What is Digital India and It’s Objectives, Benefits, Initiatives, Drawbacks?

Digital India

Under the Ministry of Electronics, Information and Technology, the central government introduced the Digital India campaign on July 1, 2015, intending to provide government services online through electronic systems. It was implemented considering the enhancement in infrastructure and improving internet connection across the country.

The Digital India campaign offers a digital infrastructure to every citizen for the use of varied purposes. It focuses on governance and services on demand while also fostering the digital empowerment of every citizen. The motto for it states, “Power to Empower.” The initiative also considers redesigning several prevailing schemes that can execute in a synchronized way.

The Digital India campaign includes high-speed internet in rural areas. It acts as a beneficiary to various government schemes such as Sagarmala, Startup India, Make in India, Bharatmala, BharatNet. It merges numerous ideas and thoughts into a good comprehensive vision with taking all those as part of a major goal.

It was set up with a straightforward approach to providing inclusive growth in different sectors, namely manufacturing, electronic services, products and job opportunities. The nine critical pillars of Digital India are e-governance, Broadband highways, electronics manufacturing, access to mobile connectivity everywhere in the country, e-Kranti, early harvest programmes, information for everyone and public internet access programme.

Objectives of Digital India

  1. To offer easy access to the Common Service Centre (CSC) in all country regions.
  2. To provide high-speed internet at all gram panchayats across India.

Benefits of Digital India

  1. There is a rise in digital transactions when it comes to e-governance.
  2. Under the Bharat Net programme, an optical fibre network of 274,246 km has reached more than 1.15 lakh Gram Panchayats in the country.
  3. A Common Service Center (CSC) developed under the National e-Governance Project of the Indian government, which offers access to information and communication technology (ICT).
  4. Digital villages getting set up besides proper facilities like LED assembly unit, solar lighting, sanitary napkin production unit and Wi-Fi choupal.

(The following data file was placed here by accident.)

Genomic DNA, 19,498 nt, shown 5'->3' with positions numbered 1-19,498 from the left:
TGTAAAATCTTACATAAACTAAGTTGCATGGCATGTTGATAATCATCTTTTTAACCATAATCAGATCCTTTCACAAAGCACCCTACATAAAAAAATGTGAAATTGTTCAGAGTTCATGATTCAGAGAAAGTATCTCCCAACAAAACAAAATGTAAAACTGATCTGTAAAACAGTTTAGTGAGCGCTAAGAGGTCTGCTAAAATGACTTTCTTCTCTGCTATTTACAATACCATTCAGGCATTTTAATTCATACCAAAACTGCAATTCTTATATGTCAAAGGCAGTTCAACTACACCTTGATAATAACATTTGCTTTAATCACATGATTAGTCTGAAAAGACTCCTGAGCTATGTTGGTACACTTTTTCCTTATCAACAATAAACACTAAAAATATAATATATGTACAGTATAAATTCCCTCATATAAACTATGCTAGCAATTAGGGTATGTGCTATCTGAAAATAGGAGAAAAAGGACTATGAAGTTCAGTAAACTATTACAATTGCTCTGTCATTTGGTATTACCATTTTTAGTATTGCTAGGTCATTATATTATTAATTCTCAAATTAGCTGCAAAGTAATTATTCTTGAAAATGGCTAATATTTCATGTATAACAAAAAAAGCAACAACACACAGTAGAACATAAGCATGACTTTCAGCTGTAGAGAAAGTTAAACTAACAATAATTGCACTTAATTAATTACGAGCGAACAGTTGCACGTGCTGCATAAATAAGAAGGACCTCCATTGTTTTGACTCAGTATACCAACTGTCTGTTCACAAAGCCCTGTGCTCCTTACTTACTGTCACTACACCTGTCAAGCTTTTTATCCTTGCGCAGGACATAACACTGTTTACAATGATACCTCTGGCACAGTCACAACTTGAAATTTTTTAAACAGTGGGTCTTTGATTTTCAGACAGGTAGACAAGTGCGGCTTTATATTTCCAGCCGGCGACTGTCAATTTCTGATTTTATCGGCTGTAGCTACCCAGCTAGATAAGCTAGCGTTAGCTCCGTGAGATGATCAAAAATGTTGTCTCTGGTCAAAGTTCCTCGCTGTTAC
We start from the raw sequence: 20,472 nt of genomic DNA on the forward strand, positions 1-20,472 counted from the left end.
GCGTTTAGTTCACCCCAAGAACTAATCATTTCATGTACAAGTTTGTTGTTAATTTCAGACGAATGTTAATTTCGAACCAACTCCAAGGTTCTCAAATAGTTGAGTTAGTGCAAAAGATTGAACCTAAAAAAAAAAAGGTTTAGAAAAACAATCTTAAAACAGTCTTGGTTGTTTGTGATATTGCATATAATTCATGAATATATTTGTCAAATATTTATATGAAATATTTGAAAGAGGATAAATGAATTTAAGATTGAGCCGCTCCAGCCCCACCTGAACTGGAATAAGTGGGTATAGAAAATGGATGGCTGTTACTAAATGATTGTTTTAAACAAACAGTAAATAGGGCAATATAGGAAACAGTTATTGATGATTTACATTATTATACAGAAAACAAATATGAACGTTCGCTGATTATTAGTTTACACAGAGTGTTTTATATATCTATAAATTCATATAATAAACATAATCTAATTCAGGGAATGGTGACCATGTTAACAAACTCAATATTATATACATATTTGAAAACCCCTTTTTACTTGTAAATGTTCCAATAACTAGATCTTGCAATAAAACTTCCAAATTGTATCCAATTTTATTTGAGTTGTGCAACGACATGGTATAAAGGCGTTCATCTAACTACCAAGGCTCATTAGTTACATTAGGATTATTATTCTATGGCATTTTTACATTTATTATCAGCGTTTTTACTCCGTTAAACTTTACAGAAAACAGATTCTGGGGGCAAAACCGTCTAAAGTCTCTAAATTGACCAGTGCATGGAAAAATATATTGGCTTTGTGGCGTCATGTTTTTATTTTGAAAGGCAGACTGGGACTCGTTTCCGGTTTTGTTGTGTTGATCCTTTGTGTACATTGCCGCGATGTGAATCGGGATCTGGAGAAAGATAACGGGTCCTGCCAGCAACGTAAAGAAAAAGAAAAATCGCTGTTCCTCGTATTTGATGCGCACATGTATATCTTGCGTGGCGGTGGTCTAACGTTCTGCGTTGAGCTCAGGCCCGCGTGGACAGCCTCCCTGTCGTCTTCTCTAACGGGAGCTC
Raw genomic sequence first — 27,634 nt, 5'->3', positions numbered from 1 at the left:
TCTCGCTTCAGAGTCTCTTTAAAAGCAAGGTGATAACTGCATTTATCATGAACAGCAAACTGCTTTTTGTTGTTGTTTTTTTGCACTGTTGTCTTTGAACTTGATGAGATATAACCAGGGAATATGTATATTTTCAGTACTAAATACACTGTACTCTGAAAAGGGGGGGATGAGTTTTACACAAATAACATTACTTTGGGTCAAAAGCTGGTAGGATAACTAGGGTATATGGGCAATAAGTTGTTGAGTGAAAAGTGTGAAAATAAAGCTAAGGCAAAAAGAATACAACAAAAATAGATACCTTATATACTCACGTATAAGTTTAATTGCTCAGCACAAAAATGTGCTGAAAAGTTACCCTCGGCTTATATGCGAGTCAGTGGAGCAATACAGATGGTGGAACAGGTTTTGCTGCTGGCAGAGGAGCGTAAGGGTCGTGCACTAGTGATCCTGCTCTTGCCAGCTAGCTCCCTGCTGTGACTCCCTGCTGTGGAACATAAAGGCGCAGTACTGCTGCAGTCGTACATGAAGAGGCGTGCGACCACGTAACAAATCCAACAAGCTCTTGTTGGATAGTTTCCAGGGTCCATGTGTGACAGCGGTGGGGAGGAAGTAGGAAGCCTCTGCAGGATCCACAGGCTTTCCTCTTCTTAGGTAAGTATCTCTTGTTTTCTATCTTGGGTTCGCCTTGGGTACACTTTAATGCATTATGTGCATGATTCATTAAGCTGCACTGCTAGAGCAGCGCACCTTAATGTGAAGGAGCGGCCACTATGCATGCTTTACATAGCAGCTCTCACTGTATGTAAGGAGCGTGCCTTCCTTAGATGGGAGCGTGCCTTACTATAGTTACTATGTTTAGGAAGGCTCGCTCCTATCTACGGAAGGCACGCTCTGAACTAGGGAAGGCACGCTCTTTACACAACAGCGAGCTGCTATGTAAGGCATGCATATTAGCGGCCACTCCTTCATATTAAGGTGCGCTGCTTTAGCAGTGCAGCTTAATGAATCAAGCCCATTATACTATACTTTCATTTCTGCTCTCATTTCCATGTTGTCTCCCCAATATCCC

5.  Through computer and Internet access, the CSCs present multimedia content related to various fields, namely education, e-governance, health, telemedicine, entertainment and other government and private services through computer and internet access.
  6. Internet data is undertaken as a key tool for making services reach, and the urban internet penetration stands at 64%.

Initiatives of Digital India

  1. E-Hospitals: It is a Hospital Management Information System (HMIS), an easy solution in reaching out to hospitals, patients and doctors through this digital platform. Under the campaign, around 420 e-Hospitals had been set up until February 2021.
  2. DigiLockers: It is a flagship initiative that works on ‘Digital Empowerment’ of the citizens by offering accurate digital documents to the citizen’s digital document wallet.
  3. BHIM: Bharat Interface for Money is an application that does multiple payment transactions in a simple, easy and rapid manner using Unified Payments Interface (UPI).
  4. E-Pathshala: NCERT created it as e-Pathshala demonstrates and spreads all educational e-resources for learning, including audio, textbooks, video, periodicals and numerous print and non-print materials through the website as well as a mobile app.

Drawbacks of Digital India

  1. Many small and medium scale industries have to grapple a lot to take up the new modern technology.
  2. The internet speed, which comes daily, including the Wi-Fi hotspots, doesn’t work fast in regards to other developed nations.
  3. The restricted capability of entry-level smartphones for flexible internet access in the country.
  4. Shortage of skilled workforce in areas such as digital technology creates an issue for all
  5. Devoid of user-based education
  6. To find nearly one million cybersecurity experts to know and supervise the growing threat related to digital crime.